[Updated with video of the talk: 2/8/2011] President Obama just wrapped up a speech at Penn State University where he announced the creation of a "Better Buildings Initiative" to incentivize weatherization and energy efficiency retrofitting for commercial buildings. This is good news considering that commercial buildings currently account for roughly 20 percent of the energy consumed in the whole of the U.S. economy.
The president emphasized that efficiency means less costly waste, and that the aim of the program would be to make commercial buildings 20 percent more efficient nationwide. This would reduce companies’ energy bills by about $40 billion a year, money that could be much better spent on hiring new employees and expanding business.
Here's the full, five-point plan (as outlined in the press release):
- New tax incentives for building efficiency: Transform the current tax deduction to a more generous tax credit.
- More financing opportunities for commercial retrofits: A new Department of Energy pilot program will offer loan guarantees for efficiency upgrades at schools, hospitals, and other commercial buildings. The Small Business Administration will also be working with lenders to raise limits on loans when they're designated for energy efficiency improvements.
- Race to Green” for state and municipal governments that streamline regulations and attract private investment for retrofit projects: Modeled after the "Race to the Top" competitive grant structure, the president's budget will offer grants to state or local governments who do the most to streamline building codes and standards for commercial energy efficiency, as local red tape is often the biggest hurdle.
- The Better Buildings Challenge: The president is challenging CEOs of companies and presidents of universities to make their institutions more energy efficient. Technical assistance, public recognition, and other benefits will reward leaders who join the effort.
- Training the next generation of commercial building technology workers: Launching a "Building Construction Technology Extension Partnership" modeled on the successful Manufacturing Extension Partnership in the Department of Commerce, and providing more "green collar" workforce training in energy auditing, building operations, and weatherization.
The "Better Buildings Initiative" would apply to commercial buildings like offices and stores, and also to institutions and municipals buildings, universities, and hospitals.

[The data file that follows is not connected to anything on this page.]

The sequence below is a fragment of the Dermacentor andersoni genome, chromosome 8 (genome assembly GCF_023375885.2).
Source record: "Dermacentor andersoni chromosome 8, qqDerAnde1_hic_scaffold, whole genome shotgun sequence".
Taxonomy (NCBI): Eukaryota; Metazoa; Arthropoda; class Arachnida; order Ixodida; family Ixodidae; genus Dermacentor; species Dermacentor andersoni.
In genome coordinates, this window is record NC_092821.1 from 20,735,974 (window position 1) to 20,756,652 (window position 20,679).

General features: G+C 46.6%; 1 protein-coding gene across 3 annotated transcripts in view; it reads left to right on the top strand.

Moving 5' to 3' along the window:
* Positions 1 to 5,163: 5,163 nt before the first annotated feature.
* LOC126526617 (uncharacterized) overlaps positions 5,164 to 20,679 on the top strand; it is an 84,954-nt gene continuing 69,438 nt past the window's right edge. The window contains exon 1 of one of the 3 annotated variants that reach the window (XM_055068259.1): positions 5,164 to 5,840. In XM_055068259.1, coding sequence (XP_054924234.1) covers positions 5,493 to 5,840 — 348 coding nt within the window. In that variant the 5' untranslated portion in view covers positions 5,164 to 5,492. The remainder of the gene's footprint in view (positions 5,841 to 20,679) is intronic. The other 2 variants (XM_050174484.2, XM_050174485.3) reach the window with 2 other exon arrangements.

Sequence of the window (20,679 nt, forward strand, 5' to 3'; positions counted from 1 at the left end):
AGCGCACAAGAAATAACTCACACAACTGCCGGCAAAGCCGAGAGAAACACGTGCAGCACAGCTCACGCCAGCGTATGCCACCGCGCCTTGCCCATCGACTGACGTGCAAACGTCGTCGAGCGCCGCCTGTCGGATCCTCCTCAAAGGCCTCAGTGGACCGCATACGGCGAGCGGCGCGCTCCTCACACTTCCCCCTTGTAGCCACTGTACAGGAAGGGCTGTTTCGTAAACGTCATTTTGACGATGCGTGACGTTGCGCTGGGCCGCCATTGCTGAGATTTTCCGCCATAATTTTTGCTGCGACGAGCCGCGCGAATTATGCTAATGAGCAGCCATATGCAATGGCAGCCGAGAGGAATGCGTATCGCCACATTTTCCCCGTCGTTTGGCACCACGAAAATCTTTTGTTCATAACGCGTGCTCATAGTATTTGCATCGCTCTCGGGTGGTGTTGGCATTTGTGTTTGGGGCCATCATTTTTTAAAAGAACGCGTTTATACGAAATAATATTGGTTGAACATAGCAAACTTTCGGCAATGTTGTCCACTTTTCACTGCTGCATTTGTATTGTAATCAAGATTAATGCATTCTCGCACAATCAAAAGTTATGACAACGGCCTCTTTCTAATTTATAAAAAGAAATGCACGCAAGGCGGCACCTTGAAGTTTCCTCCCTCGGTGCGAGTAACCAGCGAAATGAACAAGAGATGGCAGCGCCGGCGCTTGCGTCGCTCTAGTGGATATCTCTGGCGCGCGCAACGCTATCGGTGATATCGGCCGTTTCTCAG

The "Better Buildings Initiative" is good news, to be sure. But it's also one of those no-brainer, long overdue ideas. Of course energy efficiency is good for business. Of course less waste is good for the economy. Of course loans that finance projects that save operational costs are safe to guarantee. All of this is obvious. Yes, thank goodness leaders are recognizing that. A goal of 20 percent efficiency gains is modest, but it's an awfully good start. And when we're talking energy efficiency, proving the concept is the most important part. The rest will take care of itself, and I'd expect to blow by those 20 percent goals if this initiative is given any sort of fair chance.
The president also announced the formal kickoff of another new initiative, the "Greater Philadelphia Innovation Cluster," which represents a truly groundbreaking and novel form of inter-agency and interdisciplinary collaboration. The cluster, which will be led and coordinated by experts from Penn State, includes academic institutions, two Department of Energy labs, high-profile industry partners like IBM, and other federal and regional agencies, including Commerce and the Small Business Administration.
The Greater Philadelphia Innovation Cluster is something truly new and, well, innovative. So much opportunity is lost and progress halted in the walls between various governing agencies. GPIC, with its dedicated mission to breaking down these barriers and figuring out solutions and opportunities that work across all the divergent elements—small business, big business, energy, environment, housing, research and development—could prove a hugely valuable model for public-private collaboration in the technical innovation process. It will be fascinating to watch GPIC grow.
Update: Here's video of the talk.
Official White House Photo by Samantha Appleton